an important tool in early childhood. Wohlwend (2008) argues this further by saying that “children’s
flexible orientation to designing and interpreting meaning affords multiple paths into literacy” (p. 126).
Play, for instance, as outlined below, can be used as a stepping stone to reading and writing (Roskos
et al., 2003; Wohlwend, 2008; Yoon, 2014). It may be a means of expression, communication, and
storytelling, therefore making play a possible mode of literacy and an avenue through which
multimodal literacy may be achieved.
78 K. C. Deklerk
Here I highlight some of the directions of literacy education shown in research. These avenues
explore and incorporate multiple modes of literacy learning within early childhood education, allowing
children to develop literacy through multimodality. This review of the literature is separated into
modes that are seen in literature in regards to literacy education in early childhood.
The most prevalent and arguably the most developmentally appropriate avenue of literacy education
found in early childhood education research is play. Play incorporates many modes of literacy,
including any combination of visual modes such as pictures, toys, body gestures, and body language,
and auditory modes such as speech, singing, and listening. Play with other students also creates a need
for the modes of interpretation and response (Wohlwend, 2011). In some cases, play may also include
modes relevant to reading and writing (Roskos et al., 2003; Wohlwend, 2008; Yoon, 2014). Play lends
itself to many modes of understanding and meaning-making.
Flint (2018) argued that the field of early childhood education should be reconceptualized to
include play as a valid form of reader response, as play is an important source for children’s academic
learning. During her study in a 1st-grade classroom, she focused on play as a form of reader response,
or “responsive play” (Flint, 2018). Her findings suggest that children can learn responses to literature
through play and that the children’s experiences and funds of knowledge (González et al., 2005) should
add to the learning environment instead of being discouraged. In this research, play directly led to
skills necessary for reading and writing development through inclusion of additional modes with play.
Lysaker et al. (2010) researched the use and quality of play in an early childhood education classroom
during times when children were working on reading and writing. The study found play was used in
three ways, “through the use of singing and chanting, the expression of intense emotion, and the use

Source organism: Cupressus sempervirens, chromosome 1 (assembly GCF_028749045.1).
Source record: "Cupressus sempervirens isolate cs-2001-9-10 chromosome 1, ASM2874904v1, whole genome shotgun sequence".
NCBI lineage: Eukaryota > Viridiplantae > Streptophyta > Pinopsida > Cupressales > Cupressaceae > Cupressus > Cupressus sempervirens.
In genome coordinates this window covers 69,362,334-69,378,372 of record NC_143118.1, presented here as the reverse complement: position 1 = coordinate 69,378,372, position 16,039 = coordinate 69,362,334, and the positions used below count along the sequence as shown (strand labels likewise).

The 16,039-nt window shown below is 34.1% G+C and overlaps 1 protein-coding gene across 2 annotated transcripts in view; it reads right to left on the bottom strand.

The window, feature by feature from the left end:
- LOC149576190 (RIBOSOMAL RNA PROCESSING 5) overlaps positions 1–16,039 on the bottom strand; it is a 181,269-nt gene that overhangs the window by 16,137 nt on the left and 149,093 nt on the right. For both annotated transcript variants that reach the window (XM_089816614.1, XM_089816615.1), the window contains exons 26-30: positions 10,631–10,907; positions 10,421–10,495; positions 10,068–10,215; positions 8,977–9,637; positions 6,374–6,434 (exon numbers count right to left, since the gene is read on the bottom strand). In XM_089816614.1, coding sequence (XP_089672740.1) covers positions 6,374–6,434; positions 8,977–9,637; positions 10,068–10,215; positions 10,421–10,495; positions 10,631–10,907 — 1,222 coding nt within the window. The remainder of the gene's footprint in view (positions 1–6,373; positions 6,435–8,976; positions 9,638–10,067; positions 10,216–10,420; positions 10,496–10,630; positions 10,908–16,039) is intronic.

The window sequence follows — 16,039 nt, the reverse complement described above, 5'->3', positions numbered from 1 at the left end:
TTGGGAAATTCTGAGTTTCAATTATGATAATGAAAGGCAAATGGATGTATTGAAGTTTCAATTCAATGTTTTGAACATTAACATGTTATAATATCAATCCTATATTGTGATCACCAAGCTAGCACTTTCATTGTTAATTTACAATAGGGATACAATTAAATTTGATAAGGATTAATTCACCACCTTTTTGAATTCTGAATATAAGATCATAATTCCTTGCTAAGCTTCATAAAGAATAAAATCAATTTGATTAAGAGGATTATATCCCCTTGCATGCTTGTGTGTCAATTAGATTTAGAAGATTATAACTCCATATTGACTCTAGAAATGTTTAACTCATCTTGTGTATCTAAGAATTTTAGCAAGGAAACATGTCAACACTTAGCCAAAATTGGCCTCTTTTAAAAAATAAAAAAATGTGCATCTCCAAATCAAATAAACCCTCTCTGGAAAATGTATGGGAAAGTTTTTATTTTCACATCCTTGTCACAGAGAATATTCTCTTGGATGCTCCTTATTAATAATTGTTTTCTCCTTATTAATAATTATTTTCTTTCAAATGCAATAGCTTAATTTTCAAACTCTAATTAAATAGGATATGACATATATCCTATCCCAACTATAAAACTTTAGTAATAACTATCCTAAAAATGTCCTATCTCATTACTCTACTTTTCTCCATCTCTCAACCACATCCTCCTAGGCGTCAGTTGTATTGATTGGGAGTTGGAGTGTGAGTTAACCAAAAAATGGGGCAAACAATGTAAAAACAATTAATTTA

of pretend and fantasy” (p. 209). Through play, children create a “third space” (Gutiérrez, 2008) where
they combined academic learning and their social, playful lives that played more into their zone of
proximal development (Vygotsky, 1978) for academic growth. Engagement in this third space allows
children to insert importance in school interactions by also combining home values and ways of
knowing into academic interactions (González et al., 2005). Literacy practices could be viewed with
relevance to students’ lived experiences. Through the infusion of academic learning and social lives,
students engaged critically in multimodal literacies.
Popular media may also be used as a background literacy for the children to call upon in literacy
learning through play. Play allows background knowledge to develop storylines and language. Popular
media may provide a foundation on which these skills may be further expanded and used (Wohlwend,
2017). Giving students opportunities to play rather than just reading and writing allows more children
to participate in literacies through stories and modes that are familiar and comfortable. They hold
expertise in familiar stories and therefore enact deeper literacy skills (Medina and Wohlwend, 2014;
Hobbs & Jensen, 2009). Play within the classroom allows children to draw upon their background
knowledge to engage in meaningful storylines. With the use of popular media, the storylines were
furthered, creating opportunities for deep engagement in literacy modes such as recall, storying, and
modes associated with play, as mentioned previously.
Along the same lines as play, toys are tools for play, and in turn, through which literacy can be
achieved. Larson et al. (in press) outline ways that toys can be incorporated into the classroom as a
means of literacy development for young learners. In one example, the authors share the ways that
toys can be used as a tool for literature comprehension and story retelling by using toys that connect
International Journal of Literacy, Culture, and Language Education 79
to the story, and having children bring the story to life through their play with toys. By using toys for
retell, teachers are engaging modes of literacy through play that might not otherwise be present in the
The authors here also argue for allowing children to bring toys from home to be used in the
classroom. This use goes beyond the traditional “show and tell.” Instead, they assert that the use of
toys from home will allow educators to glimpse items, stories, and literacies that are important and
familiar to the children at home. These toys allow for a connection with home literacy practices and
give educators an opportunity to build upon the knowledge and interests of the child (Larson et al., in
Similarly, Buchholz and Coggin (2013) describe young students making their own toys with
paper, crayons, and scissors available in the classroom to be used as part of the students’ academic
literacy time. The students proceeded to recreate or reimagine familiar stories, expanding on familiar
literacies, and remaking literacies through their play with these paper toys. The creation of toys was
itself a process of development and literacy production. Children used visual and gestural modes of
literacy, like drawing and design. With the finished product, children are able to engage in story